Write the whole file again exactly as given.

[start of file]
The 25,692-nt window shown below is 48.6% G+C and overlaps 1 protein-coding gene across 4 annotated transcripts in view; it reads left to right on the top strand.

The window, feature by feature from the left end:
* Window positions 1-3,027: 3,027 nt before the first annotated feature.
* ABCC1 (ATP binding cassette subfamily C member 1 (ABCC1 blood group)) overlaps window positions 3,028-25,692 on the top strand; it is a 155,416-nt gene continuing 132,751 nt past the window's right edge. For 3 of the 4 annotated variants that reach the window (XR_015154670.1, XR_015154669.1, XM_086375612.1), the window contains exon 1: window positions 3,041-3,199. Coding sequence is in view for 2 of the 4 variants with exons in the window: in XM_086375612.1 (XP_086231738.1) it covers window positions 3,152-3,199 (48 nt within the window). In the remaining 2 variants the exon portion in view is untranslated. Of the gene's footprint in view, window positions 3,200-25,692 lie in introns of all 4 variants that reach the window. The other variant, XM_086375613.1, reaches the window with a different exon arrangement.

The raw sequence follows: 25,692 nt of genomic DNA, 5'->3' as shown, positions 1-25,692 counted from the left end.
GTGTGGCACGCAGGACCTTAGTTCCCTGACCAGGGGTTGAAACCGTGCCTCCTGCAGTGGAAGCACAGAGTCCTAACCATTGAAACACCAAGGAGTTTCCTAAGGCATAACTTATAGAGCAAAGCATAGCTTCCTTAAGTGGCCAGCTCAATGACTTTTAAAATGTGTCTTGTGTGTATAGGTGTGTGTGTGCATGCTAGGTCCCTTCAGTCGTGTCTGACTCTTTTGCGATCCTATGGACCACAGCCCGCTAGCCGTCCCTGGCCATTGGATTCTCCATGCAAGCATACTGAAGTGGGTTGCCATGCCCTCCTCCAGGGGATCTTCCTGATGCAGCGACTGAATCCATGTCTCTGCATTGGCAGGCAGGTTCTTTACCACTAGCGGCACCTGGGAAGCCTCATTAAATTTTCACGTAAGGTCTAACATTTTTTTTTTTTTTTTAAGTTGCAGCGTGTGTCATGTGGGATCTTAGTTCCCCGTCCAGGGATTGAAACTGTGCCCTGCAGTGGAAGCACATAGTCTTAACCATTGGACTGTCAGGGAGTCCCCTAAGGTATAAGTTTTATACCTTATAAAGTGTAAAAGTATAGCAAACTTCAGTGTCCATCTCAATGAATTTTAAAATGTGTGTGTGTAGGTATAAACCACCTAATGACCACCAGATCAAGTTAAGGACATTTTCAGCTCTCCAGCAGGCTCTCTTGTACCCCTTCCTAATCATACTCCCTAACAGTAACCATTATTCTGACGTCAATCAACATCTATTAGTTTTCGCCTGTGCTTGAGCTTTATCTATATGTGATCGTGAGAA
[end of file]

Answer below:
The 25,692-nt window shown below is 48.6% G+C and overlaps 1 protein-coding gene across 4 annotated transcripts in view; it reads left to right on the top strand.

The window, feature by feature from the left end:
* Window positions 1-3,027: 3,027 nt before the first annotated feature.
* ABCC1 (ATP binding cassette subfamily C member 1 (ABCC1 blood group)) overlaps window positions 3,028-25,692 on the top strand; it is a 155,416-nt gene continuing 132,751 nt past the window's right edge. For 3 of the 4 annotated variants that reach the window (XR_015154670.1, XR_015154669.1, XM_086375612.1), the window contains exon 1: window positions 3,041-3,199. Coding sequence is in view for 2 of the 4 variants with exons in the window: in XM_086375612.1 (XP_086231738.1) it covers window positions 3,152-3,199 (48 nt within the window). In the remaining 2 variants the exon portion in view is untranslated. Of the gene's footprint in view, window positions 3,200-25,692 lie in introns of all 4 variants that reach the window. The other variant, XM_086375613.1, reaches the window with a different exon arrangement.

The raw sequence follows: 25,692 nt of genomic DNA, 5'->3' as shown, positions 1-25,692 counted from the left end.
GTGTGGCACGCAGGACCTTAGTTCCCTGACCAGGGGTTGAAACCGTGCCTCCTGCAGTGGAAGCACAGAGTCCTAACCATTGAAACACCAAGGAGTTTCCTAAGGCATAACTTATAGAGCAAAGCATAGCTTCCTTAAGTGGCCAGCTCAATGACTTTTAAAATGTGTCTTGTGTGTATAGGTGTGTGTGTGCATGCTAGGTCCCTTCAGTCGTGTCTGACTCTTTTGCGATCCTATGGACCACAGCCCGCTAGCCGTCCCTGGCCATTGGATTCTCCATGCAAGCATACTGAAGTGGGTTGCCATGCCCTCCTCCAGGGGATCTTCCTGATGCAGCGACTGAATCCATGTCTCTGCATTGGCAGGCAGGTTCTTTACCACTAGCGGCACCTGGGAAGCCTCATTAAATTTTCACGTAAGGTCTAACATTTTTTTTTTTTTTTTAAGTTGCAGCGTGTGTCATGTGGGATCTTAGTTCCCCGTCCAGGGATTGAAACTGTGCCCTGCAGTGGAAGCACATAGTCTTAACCATTGGACTGTCAGGGAGTCCCCTAAGGTATAAGTTTTATACCTTATAAAGTGTAAAAGTATAGCAAACTTCAGTGTCCATCTCAATGAATTTTAAAATGTGTGTGTGTAGGTATAAACCACCTAATGACCACCAGATCAAGTTAAGGACATTTTCAGCTCTCCAGCAGGCTCTCTTGTACCCCTTCCTAATCATACTCCCTAACAGTAACCATTATTCTGACGTCAATCAACATCTATTAGTTTTCGCCTGTGCTTGAGCTTTATCTATATGTGATCGTGAGAA